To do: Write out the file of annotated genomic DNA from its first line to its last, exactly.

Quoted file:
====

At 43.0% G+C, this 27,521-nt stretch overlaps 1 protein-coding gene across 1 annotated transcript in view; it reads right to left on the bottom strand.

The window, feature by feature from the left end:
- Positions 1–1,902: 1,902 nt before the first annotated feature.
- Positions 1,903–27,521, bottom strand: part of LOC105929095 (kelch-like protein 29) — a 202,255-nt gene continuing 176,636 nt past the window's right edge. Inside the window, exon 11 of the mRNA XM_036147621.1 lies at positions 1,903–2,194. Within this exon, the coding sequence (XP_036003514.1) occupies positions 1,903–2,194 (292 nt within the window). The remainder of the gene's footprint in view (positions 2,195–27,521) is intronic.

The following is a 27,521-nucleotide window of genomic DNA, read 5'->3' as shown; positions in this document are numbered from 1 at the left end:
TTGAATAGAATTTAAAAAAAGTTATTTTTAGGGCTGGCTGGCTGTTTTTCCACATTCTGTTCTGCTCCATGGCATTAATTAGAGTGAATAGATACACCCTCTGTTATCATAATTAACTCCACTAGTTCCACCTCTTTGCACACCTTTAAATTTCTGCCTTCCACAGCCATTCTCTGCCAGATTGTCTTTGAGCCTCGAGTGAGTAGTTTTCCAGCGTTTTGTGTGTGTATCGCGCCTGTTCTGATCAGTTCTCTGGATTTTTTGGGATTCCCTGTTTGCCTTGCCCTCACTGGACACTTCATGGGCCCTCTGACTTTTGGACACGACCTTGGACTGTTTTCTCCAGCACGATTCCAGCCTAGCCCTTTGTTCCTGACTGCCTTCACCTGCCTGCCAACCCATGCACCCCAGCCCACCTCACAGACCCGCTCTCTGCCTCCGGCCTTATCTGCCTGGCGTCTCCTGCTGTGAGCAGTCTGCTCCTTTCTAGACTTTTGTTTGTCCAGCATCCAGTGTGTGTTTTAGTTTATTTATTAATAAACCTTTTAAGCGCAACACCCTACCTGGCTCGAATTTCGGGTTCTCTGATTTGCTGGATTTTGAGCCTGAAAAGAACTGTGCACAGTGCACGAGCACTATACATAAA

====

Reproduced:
At 43.0% G+C, this 27,521-nt stretch overlaps 1 protein-coding gene across 1 annotated transcript in view; it reads right to left on the bottom strand.

The window, feature by feature from the left end:
- Positions 1–1,902: 1,902 nt before the first annotated feature.
- Positions 1,903–27,521, bottom strand: part of LOC105929095 (kelch-like protein 29) — a 202,255-nt gene continuing 176,636 nt past the window's right edge. Inside the window, exon 11 of the mRNA XM_036147621.1 lies at positions 1,903–2,194. Within this exon, the coding sequence (XP_036003514.1) occupies positions 1,903–2,194 (292 nt within the window). The remainder of the gene's footprint in view (positions 2,195–27,521) is intronic.

The following is a 27,521-nucleotide window of genomic DNA, read 5'->3' as shown; positions in this document are numbered from 1 at the left end:
TTGAATAGAATTTAAAAAAAGTTATTTTTAGGGCTGGCTGGCTGTTTTTCCACATTCTGTTCTGCTCCATGGCATTAATTAGAGTGAATAGATACACCCTCTGTTATCATAATTAACTCCACTAGTTCCACCTCTTTGCACACCTTTAAATTTCTGCCTTCCACAGCCATTCTCTGCCAGATTGTCTTTGAGCCTCGAGTGAGTAGTTTTCCAGCGTTTTGTGTGTGTATCGCGCCTGTTCTGATCAGTTCTCTGGATTTTTTGGGATTCCCTGTTTGCCTTGCCCTCACTGGACACTTCATGGGCCCTCTGACTTTTGGACACGACCTTGGACTGTTTTCTCCAGCACGATTCCAGCCTAGCCCTTTGTTCCTGACTGCCTTCACCTGCCTGCCAACCCATGCACCCCAGCCCACCTCACAGACCCGCTCTCTGCCTCCGGCCTTATCTGCCTGGCGTCTCCTGCTGTGAGCAGTCTGCTCCTTTCTAGACTTTTGTTTGTCCAGCATCCAGTGTGTGTTTTAGTTTATTTATTAATAAACCTTTTAAGCGCAACACCCTACCTGGCTCGAATTTCGGGTTCTCTGATTTGCTGGATTTTGAGCCTGAAAAGAACTGTGCACAGTGCACGAGCACTATACATAAA